Class Reading: Hogan and Paterson
Reviews: Individual essays
Class Reading: Gilbert
Bemis, Sam Flagg, Diplomacy of the American Revolution
Gould, Eliga, Among the Powers of the Earth: The American Revolution and the Making of a New World Empire
Hendrickson, David, Peace Pact: The Lost World of the American Founding
Smith, Robert W., Keeping the Republic: Ideology and Early American Diplomacy
Class Reading: Harper
Kaplan, Lawrence, Thomas Jefferson: Westward the Course of Empire
Matthewson, Tim, A Proslavery Foreign Policy: Haitian-American Relations during the Early Republic
Parker, Richard, Uncle Sam in Barbary: A Diplomatic History
Rossignol, Marie-Jeanne, The Nationalist Ferment: The Origin of US Foreign Policy
Class Reading: Sexton
Weeks, John Quincy Adams and Global Empire
Lewis, James, American Union and the Problem of Neighborhood
Cusick, James,The Other War of 1812: The Patriot War and the American Invasion of Spanish East Florida
Stagg, J. C. A., The War of 1812: Conflict for a Continent
Class Reading: Stephanson
Graebner, Norman, Empire on the Pacific: A Study in American Continental Expansion
Greenberg, Amy, The Wicked War: Polk, Clay, Lincoln, and the 1846 Invasion of Mexico
Horsman, Reginald, Race and Manifest Destiny: Origins of American Racial Anglo-Saxonism
Hietala, Thomas, Manifest Design: American Exceptionalism and Empire (2003 title)
Class Reading: LaFeber
Hoganson, Kristin, Fighting for American Manhood: How Gender Politics Provoked the Spanish-American and Philippine-American Wars
May, Ernest, Imperial Democracy: The Emergence of America as a Great Power
Ninkovich, Frank, Global Dawn: The Cultural Foundation of American Internationalism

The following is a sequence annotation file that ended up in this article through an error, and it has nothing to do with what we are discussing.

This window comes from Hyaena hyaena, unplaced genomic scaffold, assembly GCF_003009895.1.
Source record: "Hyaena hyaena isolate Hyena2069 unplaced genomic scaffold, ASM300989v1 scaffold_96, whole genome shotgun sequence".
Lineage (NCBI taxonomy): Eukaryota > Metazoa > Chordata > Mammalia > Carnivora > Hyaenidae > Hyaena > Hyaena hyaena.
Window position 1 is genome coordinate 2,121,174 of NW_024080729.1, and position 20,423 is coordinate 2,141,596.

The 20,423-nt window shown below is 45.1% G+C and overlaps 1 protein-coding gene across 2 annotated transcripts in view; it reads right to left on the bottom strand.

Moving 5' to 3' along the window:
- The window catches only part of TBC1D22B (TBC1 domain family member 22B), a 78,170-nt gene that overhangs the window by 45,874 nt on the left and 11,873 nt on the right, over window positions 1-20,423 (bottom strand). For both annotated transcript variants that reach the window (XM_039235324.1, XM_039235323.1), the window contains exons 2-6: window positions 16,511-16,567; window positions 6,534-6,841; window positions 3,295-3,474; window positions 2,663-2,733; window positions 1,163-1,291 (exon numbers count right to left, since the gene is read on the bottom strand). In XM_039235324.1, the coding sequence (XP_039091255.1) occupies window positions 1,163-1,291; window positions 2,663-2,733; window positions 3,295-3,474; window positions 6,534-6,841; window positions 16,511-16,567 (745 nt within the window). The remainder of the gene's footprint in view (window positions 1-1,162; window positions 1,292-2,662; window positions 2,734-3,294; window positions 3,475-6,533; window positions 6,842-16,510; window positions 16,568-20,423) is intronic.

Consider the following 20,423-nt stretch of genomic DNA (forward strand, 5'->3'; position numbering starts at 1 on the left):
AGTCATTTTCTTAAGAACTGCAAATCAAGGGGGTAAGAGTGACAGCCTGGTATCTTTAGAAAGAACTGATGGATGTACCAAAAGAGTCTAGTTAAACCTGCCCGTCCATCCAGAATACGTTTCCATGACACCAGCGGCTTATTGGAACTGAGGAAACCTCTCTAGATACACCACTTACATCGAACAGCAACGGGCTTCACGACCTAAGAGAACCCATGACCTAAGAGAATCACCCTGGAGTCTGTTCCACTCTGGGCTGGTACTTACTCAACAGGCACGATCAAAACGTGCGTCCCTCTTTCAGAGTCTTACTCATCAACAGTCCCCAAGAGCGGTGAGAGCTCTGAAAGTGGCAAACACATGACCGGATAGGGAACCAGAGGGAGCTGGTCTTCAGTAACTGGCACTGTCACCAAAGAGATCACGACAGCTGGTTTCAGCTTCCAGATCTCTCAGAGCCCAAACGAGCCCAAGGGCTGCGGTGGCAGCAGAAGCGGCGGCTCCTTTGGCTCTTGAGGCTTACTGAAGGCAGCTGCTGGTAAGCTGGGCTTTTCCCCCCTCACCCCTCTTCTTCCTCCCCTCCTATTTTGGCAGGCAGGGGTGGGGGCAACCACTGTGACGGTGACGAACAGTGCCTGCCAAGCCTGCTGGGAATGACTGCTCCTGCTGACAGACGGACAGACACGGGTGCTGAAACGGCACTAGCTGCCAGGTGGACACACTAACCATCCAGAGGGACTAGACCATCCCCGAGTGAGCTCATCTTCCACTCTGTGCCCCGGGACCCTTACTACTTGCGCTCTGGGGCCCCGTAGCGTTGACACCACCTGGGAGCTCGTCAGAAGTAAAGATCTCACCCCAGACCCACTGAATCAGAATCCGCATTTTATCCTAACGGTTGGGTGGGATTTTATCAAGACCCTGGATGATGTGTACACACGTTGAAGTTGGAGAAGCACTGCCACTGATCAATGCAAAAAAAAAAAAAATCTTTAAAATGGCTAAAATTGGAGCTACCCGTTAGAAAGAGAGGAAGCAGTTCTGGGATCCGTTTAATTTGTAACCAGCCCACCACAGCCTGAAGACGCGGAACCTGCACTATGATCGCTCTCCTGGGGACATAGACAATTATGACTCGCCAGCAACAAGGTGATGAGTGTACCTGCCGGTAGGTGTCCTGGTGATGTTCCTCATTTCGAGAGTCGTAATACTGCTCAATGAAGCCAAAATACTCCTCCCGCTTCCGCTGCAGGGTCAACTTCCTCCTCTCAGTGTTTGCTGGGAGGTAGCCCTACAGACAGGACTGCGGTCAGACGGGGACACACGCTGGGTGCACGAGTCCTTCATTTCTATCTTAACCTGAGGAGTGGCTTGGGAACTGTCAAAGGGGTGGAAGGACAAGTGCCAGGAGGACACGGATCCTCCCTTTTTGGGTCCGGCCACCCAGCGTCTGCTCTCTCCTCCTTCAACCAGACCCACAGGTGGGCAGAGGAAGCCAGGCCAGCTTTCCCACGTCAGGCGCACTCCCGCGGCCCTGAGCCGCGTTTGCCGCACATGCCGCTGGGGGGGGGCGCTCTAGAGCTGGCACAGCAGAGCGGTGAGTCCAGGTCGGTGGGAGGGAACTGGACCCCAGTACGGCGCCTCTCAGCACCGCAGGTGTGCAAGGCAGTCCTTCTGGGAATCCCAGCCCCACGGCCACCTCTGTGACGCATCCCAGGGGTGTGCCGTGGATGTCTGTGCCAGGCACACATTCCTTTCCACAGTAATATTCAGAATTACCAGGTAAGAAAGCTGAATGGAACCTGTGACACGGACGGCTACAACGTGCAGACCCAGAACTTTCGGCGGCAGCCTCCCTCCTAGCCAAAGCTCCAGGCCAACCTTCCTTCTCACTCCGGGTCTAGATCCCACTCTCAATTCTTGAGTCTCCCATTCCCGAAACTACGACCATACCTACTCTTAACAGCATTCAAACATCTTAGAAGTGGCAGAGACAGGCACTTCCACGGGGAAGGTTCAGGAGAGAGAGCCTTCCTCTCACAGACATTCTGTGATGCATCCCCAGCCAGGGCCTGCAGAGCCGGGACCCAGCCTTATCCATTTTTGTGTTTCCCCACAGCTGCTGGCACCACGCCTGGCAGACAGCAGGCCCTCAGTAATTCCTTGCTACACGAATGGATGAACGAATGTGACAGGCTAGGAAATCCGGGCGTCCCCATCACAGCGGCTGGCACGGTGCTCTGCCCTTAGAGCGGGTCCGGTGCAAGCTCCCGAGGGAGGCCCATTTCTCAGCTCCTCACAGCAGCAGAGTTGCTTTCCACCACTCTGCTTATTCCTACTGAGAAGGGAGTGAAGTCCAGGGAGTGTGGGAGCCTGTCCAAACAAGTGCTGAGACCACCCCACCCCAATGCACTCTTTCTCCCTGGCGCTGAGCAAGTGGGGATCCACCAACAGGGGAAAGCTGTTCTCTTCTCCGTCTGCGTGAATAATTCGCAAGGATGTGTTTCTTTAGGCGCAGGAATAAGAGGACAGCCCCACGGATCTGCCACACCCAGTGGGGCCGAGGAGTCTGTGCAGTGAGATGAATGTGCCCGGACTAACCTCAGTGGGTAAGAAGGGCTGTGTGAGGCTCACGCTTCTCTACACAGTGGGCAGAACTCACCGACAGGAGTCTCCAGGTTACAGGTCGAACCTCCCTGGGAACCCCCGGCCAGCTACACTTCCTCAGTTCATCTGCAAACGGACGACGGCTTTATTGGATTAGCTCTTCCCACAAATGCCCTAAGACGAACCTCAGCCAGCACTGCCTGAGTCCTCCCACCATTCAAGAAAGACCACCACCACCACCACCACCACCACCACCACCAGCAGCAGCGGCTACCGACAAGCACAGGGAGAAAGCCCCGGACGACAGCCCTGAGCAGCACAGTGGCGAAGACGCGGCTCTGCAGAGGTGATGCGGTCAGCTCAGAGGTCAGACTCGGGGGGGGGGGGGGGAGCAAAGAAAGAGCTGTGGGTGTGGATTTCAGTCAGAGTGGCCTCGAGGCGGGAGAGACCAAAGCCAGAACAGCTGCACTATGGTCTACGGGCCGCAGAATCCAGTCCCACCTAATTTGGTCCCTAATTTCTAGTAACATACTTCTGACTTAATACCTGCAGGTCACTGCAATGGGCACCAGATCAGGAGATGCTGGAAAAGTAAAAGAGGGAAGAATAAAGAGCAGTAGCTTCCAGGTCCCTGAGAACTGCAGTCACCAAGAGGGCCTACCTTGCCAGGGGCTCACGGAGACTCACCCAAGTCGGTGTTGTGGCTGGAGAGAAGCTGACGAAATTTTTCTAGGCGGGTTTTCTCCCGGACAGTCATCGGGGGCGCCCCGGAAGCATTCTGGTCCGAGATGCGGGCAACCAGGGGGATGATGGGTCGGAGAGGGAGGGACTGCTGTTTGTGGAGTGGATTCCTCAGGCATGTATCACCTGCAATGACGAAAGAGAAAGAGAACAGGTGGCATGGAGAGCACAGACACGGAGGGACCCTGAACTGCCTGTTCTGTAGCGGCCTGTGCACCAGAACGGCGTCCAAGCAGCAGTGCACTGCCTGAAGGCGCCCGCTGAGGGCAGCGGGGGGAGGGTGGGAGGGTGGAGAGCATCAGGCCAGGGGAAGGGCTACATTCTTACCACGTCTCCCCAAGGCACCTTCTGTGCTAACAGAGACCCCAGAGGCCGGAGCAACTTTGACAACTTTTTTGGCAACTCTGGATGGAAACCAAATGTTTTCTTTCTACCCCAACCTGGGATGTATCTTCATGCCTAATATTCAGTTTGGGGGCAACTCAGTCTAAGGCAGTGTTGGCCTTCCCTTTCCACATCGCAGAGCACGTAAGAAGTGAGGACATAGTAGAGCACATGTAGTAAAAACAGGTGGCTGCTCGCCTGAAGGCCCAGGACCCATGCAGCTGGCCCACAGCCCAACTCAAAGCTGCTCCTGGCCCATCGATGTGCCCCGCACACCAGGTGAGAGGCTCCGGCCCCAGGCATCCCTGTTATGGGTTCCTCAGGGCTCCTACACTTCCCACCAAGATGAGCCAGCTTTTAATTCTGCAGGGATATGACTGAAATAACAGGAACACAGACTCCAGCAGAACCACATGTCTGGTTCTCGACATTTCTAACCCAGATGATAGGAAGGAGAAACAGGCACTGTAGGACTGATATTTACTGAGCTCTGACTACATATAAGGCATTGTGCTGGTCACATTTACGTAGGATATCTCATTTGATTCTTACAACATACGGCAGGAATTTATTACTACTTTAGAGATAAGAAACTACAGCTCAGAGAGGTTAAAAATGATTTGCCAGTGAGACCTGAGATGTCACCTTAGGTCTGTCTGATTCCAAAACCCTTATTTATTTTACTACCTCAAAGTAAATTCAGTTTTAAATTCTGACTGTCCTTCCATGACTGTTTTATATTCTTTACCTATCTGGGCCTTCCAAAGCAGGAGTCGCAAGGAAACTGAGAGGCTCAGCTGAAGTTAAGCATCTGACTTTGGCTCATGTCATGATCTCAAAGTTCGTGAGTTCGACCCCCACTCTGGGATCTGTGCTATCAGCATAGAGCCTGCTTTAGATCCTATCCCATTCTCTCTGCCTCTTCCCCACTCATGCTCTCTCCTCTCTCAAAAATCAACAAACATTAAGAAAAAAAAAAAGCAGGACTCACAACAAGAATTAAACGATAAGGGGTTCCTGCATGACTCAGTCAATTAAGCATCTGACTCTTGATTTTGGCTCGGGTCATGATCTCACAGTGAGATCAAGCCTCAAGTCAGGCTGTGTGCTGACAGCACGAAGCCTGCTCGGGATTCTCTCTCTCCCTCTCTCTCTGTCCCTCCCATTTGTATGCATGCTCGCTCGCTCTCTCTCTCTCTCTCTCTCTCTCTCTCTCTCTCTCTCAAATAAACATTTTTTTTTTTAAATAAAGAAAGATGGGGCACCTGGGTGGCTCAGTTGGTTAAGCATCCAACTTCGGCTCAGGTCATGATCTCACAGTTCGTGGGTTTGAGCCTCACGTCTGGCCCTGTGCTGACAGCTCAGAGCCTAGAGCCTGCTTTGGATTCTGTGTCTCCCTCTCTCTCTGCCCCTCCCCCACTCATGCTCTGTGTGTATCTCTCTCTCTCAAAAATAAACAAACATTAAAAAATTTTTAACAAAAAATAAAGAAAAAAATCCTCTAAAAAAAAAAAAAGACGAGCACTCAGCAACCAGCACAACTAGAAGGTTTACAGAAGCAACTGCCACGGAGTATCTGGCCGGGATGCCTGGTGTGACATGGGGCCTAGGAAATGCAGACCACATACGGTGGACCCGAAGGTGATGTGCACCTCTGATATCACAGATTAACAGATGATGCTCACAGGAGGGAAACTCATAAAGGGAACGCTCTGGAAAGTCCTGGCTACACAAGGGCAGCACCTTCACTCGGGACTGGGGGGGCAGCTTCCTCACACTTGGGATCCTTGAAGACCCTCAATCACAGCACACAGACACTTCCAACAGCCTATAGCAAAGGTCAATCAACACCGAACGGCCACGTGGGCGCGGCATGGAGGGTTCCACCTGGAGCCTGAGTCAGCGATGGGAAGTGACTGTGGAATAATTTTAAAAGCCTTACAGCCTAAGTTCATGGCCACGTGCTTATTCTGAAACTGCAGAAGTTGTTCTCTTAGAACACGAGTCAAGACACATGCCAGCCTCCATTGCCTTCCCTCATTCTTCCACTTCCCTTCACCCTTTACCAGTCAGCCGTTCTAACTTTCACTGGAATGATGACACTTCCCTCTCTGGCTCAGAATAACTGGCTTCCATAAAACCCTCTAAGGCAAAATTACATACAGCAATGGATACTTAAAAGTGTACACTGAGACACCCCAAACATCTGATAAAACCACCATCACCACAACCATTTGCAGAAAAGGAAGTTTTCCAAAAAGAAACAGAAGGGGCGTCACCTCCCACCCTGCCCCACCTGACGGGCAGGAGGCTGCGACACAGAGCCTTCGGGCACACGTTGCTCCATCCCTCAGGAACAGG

Perez, Louis, War of 1898: The United States and Cuba in History and Historiography
Class Reading: Kramer
Hunt, Michael, Making of a Special Relationship: The United States and China to 1914
Henning, Joseph, Outposts of Civilization: Race, Religion, and the Formative Years of American-Japanese Relations
Neu, Charles, Uncertain Friendship: Theodore Roosevelt and Japan
Young, Marilyn,The Rhetoric of Empire: America-China Policy, 1895-1901
Class Reading: Rosenberg
Colby, Jason, The Business of Empire: United Fruit, Race, and U.S. Expansion in Central America
Nichols. Christopher McKnight, Promise and Peril: America at the Dawn of a Age
Renda, Mary, Taking Haiti: Military Occupation and the Culture of U.S. Imperialism
Veeser, Cyrus, A World Safe for Capitalism: Dollar Diplomacy and America’s Rise to Global Power
Class Reading: Manela
Ambrosius, Lloyd, Woodrow Wilson and the American Diplomatic Tradition
Kennedy, Ross, The Will to Believe: Woodrow Wilson, World War I, and America’s Strategy for Peace and Security
Knock, Thomas, To End All Wars; Woodrow Wilson and the Quest for a New World Order
Widenor, William, Henry Cabot Lodge and the Search for an American Foreign Policy
Class Reading: Iriye
Dingman, Roger, Power in the Pacific: The Origins of Naval Arms Limitations, 1914-1922
Hogan, Michael, Informal Entente: The Private Structure of Cooperation in Anglo-American Economic Diplomacy
Johnson, Robert David, The Peace Progressives and American Foreign Relations
Leffler, Melvin, The Elucive Quest: American Pursuit of European Stability and French Security
Class Reading: Heinrichs
Doenecke, Justus, Storm on the Horizon: The Challenge to American Intervention
Kaiser, David, No End Save Victory: How FDR Led the Nation into War
Thorne, Christopher, Limits of Foreign Policy
Reynolds, David, The Creation of the Anglo-American Alliance, 1937-1941: A Study in Competitive Cooperation
Class Reading: Kimball
Borgwardt, Elizabeth, A New Deal for the World: America’s Vision for Human Rights
Costigliola, Frank, Roosevelt’s Lost Alliances: How Personal Politics Helped to Start the Cold War
Dower, John, War Without Mercy: Race and Power in the Pacific War
Louis, Wm Roger, Imperialism at Bay: The United States and the Decolonization of the British Empire
Class Reading: Walker
Alperovitz, Gar, The Decision to Use the Atomic Bomb
Hasegawa, Tsuyoshi, Racing the Enemy: Stalin, Truman, and the Surrender of Japan
Miscamble, Wilson, The Most Controversial Decision: Truman, the Atomic Bombs, and the Defeat of Japan
Sherwin, Martin, A World Destroyed: Hiroshima and its Legacies